The Bankruptcy Law Reforms Committee which prepared the first draft of the Code had deliberated on the introduction of pre-packs as part of the Code. However, the Committee felt that further consultation with stakeholders and a separate set of rules governing pre-packs were required before pre-packs could be introduced.

Now that a robust jurisprudence has developed under the Code, which clearly delineates the roles and responsibilities of various participants and the safeguards for protection of stakeholders, the time is ripe to consider and adopt pre-packs. This would not only further reduce the time taken for insolvency resolution and permit greater value maximisation, but also substantially reduce the burden of Tribunals.

The challenge then lies in marrying the pre-pack mechanism with the existing resolution mechanism under the Code, so that necessary statutory compliances and safeguards for ensuring transparency and protection of stakeholder interests are not skirted. For this purpose, a suitable set of Regulations will have to be introduced. A few guidelines follow:

a. The corporate debtor (prior to the occurrence of a formal default) or financial creditor(s) holding a certain percentage of debt (upon the occurrence of a formal default) should be able to appoint an insolvency professional to administer the prepack mechanism.

b. The insolvency professional then constitutes a committee of creditors of the corporate debtor based on information available with the corporate debtor.

c. The insolvency professional invites bids, skilfully balancing adequate marketing and limited disclosure to avoid reputational risks and loss of employment or customer confidence.

d. An independent valuation exercise of the corporate debtor should also be carried out.

e. Once a resolution plan is negotiated between the committee of creditors and potential buyers, this plan should be approved by at least two-thirds of the committee.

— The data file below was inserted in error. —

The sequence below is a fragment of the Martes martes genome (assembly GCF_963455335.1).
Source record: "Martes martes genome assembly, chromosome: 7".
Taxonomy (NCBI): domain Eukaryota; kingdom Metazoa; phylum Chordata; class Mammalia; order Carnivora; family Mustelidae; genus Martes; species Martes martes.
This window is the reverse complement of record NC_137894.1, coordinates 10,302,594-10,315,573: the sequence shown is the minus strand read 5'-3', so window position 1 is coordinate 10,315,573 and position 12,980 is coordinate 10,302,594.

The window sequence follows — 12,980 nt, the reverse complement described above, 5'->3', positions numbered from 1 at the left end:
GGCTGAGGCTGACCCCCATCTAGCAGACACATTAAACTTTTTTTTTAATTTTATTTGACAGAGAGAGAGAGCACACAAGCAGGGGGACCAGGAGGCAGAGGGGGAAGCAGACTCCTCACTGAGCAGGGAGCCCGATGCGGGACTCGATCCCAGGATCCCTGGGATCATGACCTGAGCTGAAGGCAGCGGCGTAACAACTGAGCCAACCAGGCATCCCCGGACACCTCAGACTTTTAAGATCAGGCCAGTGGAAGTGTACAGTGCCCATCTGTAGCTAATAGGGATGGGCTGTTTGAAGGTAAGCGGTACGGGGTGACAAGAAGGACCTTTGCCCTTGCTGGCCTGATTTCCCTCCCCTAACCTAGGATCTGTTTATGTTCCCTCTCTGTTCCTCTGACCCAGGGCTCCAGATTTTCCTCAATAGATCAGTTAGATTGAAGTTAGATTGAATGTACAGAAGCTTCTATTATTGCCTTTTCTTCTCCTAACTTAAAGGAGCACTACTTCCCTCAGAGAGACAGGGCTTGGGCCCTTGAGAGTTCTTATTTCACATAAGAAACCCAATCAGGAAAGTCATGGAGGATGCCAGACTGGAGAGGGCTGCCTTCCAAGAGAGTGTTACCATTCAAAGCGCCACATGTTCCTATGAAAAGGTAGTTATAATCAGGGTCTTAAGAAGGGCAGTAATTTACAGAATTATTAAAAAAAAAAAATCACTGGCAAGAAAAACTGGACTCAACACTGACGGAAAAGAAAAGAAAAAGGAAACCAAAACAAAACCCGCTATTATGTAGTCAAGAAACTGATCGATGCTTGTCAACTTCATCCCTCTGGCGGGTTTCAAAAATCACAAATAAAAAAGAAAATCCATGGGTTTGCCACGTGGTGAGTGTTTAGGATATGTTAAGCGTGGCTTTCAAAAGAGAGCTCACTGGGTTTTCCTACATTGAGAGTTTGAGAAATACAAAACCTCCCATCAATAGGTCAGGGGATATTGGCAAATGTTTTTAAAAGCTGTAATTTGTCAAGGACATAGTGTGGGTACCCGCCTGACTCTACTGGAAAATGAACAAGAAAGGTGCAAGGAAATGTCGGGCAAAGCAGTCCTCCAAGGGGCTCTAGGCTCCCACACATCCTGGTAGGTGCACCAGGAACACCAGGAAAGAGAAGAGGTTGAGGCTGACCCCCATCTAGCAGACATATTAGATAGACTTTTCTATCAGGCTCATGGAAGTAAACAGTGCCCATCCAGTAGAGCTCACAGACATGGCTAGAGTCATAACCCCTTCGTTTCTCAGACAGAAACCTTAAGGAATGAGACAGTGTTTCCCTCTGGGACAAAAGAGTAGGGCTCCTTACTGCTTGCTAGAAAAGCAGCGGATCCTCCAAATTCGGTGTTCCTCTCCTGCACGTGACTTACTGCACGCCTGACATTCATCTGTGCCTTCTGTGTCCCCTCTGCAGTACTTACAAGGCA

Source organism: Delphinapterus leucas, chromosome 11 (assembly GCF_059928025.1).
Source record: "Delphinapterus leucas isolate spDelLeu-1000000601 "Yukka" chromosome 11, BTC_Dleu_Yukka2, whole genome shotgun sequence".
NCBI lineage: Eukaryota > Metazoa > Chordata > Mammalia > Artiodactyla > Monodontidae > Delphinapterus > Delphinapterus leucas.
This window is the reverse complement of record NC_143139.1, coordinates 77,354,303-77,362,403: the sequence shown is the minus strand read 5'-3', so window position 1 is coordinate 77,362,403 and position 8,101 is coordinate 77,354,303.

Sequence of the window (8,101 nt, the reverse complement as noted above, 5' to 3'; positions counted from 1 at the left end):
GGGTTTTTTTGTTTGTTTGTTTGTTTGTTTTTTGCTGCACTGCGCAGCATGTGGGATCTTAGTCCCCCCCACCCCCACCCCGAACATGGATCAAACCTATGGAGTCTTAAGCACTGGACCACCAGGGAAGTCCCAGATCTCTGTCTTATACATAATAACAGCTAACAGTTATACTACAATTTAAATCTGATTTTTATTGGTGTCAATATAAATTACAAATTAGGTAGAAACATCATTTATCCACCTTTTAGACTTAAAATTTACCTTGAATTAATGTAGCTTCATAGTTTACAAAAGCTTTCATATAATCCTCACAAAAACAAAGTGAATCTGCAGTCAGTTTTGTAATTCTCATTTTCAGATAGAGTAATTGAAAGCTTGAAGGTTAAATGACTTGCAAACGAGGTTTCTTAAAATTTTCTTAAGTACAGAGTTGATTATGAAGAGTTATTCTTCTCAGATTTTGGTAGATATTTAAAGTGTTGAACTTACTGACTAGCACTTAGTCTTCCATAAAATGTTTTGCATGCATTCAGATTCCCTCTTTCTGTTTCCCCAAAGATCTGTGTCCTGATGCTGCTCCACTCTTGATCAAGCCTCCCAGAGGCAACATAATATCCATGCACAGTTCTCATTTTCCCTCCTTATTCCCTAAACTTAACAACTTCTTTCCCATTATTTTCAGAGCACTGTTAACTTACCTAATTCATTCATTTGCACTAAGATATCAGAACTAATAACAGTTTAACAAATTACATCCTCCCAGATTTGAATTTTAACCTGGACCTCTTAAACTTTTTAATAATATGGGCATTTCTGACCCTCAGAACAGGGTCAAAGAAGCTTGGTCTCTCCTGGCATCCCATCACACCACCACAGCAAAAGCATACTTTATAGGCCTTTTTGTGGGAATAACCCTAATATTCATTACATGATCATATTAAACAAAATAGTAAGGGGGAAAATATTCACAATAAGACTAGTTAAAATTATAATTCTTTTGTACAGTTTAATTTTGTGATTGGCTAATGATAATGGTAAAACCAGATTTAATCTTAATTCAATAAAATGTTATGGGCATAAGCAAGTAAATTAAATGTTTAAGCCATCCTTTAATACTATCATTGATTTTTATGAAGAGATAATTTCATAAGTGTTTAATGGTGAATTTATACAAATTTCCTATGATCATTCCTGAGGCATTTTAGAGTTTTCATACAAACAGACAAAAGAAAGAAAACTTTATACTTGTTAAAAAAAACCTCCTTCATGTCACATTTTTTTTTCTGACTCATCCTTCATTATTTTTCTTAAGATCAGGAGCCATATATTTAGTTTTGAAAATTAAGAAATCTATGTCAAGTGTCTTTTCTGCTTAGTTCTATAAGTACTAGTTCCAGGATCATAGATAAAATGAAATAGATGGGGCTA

f. Subsequently, the insolvency professional should file the resolution plan for the NCLT’s approval within a specified period.

g. A detailed disclosure statement should be filed along with the resolution plan. It should provide details on the independent valuation, the marketing exercise, the rationale for using the pre-pack mechanism and the alternatives considered, and how the interests of all stakeholders have been considered.

Since the resolution plan has the prior approval of the committee of creditors, there should be no need for interventions by the NCLT at various stages in the resolution process. Once the resolution plan is filed before the NCLT, a moratorium under the Code may be imposed pending consideration.

During this period, claims and objections to the resolution plan should be invited from all creditors of the corporate debtor. This would ensure that operational and other creditors, who are not involved at the pre-filing stage have an opportunity to present their objections. After duly hearing such objections and ensuring compliance with statutory requirements, the NCLT should approve the resolution plan.

Pre-pack mechanisms can have a far-reaching impact on corporate rescue in India. If implemented well, it will promote early debt restructuring in a manner that best achieves the Code’s objectives.

Source- Economic Times.